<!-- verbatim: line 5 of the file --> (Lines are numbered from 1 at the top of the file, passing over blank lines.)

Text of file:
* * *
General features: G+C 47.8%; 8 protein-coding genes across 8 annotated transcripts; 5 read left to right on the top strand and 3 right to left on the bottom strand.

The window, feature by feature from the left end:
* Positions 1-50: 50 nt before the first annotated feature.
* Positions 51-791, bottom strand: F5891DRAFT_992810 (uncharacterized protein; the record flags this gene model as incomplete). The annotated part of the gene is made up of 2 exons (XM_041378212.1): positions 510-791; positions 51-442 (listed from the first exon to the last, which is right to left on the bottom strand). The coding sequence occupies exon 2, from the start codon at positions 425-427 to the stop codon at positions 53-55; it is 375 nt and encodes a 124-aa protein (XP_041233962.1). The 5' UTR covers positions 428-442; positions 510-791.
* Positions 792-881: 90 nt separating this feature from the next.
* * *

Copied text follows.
* Positions 792-881: 90 nt separating this feature from the next.